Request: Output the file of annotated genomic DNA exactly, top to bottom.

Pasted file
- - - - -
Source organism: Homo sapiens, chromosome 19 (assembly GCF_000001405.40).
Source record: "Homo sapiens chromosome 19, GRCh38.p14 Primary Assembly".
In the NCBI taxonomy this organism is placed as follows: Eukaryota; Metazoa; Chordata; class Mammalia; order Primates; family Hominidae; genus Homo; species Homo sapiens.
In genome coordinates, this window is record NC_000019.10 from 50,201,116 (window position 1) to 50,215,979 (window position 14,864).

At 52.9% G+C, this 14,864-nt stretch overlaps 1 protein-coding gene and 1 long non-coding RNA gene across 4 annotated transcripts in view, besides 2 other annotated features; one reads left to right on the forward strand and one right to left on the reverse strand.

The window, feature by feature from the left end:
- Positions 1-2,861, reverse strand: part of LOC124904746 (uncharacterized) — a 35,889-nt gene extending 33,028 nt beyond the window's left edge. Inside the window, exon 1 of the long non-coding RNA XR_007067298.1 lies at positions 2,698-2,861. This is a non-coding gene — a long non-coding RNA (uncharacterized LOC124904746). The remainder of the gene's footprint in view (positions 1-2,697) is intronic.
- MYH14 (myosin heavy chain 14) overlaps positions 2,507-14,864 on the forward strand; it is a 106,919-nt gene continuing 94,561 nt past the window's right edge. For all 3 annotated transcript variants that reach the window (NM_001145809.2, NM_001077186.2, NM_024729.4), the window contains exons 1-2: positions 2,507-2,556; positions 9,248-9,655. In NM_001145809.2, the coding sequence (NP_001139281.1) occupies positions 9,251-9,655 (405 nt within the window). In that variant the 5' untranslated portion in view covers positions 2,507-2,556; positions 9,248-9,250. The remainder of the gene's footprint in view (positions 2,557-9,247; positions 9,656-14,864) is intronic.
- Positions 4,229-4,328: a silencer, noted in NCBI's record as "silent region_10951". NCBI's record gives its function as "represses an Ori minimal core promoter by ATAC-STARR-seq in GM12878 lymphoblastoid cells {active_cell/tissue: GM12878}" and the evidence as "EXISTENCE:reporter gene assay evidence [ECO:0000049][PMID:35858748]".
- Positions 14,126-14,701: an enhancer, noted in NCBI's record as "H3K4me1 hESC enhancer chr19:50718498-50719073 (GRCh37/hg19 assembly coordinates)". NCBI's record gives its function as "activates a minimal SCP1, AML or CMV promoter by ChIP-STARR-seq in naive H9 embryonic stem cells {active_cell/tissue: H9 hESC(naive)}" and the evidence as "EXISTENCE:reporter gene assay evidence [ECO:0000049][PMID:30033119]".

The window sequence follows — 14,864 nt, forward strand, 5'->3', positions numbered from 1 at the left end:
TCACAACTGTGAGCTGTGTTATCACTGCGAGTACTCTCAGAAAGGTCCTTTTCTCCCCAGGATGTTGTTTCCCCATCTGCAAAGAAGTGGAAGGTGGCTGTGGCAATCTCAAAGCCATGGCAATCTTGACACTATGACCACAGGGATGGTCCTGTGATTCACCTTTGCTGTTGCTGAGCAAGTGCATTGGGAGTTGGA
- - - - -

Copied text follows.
Source organism: Homo sapiens, chromosome 19 (assembly GCF_000001405.40).
Source record: "Homo sapiens chromosome 19, GRCh38.p14 Primary Assembly".
In the NCBI taxonomy this organism is placed as follows: Eukaryota; Metazoa; Chordata; class Mammalia; order Primates; family Hominidae; genus Homo; species Homo sapiens.
In genome coordinates, this window is record NC_000019.10 from 50,201,116 (window position 1) to 50,215,979 (window position 14,864).

At 52.9% G+C, this 14,864-nt stretch overlaps 1 protein-coding gene and 1 long non-coding RNA gene across 4 annotated transcripts in view, besides 2 other annotated features; one reads left to right on the forward strand and one right to left on the reverse strand.

The window, feature by feature from the left end:
- Positions 1-2,861, reverse strand: part of LOC124904746 (uncharacterized) — a 35,889-nt gene extending 33,028 nt beyond the window's left edge. Inside the window, exon 1 of the long non-coding RNA XR_007067298.1 lies at positions 2,698-2,861. This is a non-coding gene — a long non-coding RNA (uncharacterized LOC124904746). The remainder of the gene's footprint in view (positions 1-2,697) is intronic.
- MYH14 (myosin heavy chain 14) overlaps positions 2,507-14,864 on the forward strand; it is a 106,919-nt gene continuing 94,561 nt past the window's right edge. For all 3 annotated transcript variants that reach the window (NM_001145809.2, NM_001077186.2, NM_024729.4), the window contains exons 1-2: positions 2,507-2,556; positions 9,248-9,655. In NM_001145809.2, the coding sequence (NP_001139281.1) occupies positions 9,251-9,655 (405 nt within the window). In that variant the 5' untranslated portion in view covers positions 2,507-2,556; positions 9,248-9,250. The remainder of the gene's footprint in view (positions 2,557-9,247; positions 9,656-14,864) is intronic.
- Positions 4,229-4,328: a silencer, noted in NCBI's record as "silent region_10951". NCBI's record gives its function as "represses an Ori minimal core promoter by ATAC-STARR-seq in GM12878 lymphoblastoid cells {active_cell/tissue: GM12878}" and the evidence as "EXISTENCE:reporter gene assay evidence [ECO:0000049][PMID:35858748]".
- Positions 14,126-14,701: an enhancer, noted in NCBI's record as "H3K4me1 hESC enhancer chr19:50718498-50719073 (GRCh37/hg19 assembly coordinates)". NCBI's record gives its function as "activates a minimal SCP1, AML or CMV promoter by ChIP-STARR-seq in naive H9 embryonic stem cells {active_cell/tissue: H9 hESC(naive)}" and the evidence as "EXISTENCE:reporter gene assay evidence [ECO:0000049][PMID:30033119]".

The window sequence follows — 14,864 nt, forward strand, 5'->3', positions numbered from 1 at the left end:
TCACAACTGTGAGCTGTGTTATCACTGCGAGTACTCTCAGAAAGGTCCTTTTCTCCCCAGGATGTTGTTTCCCCATCTGCAAAGAAGTGGAAGGTGGCTGTGGCAATCTCAAAGCCATGGCAATCTTGACACTATGACCACAGGGATGGTCCTGTGATTCACCTTTGCTGTTGCTGAGCAAGTGCATTGGGAGTTGGA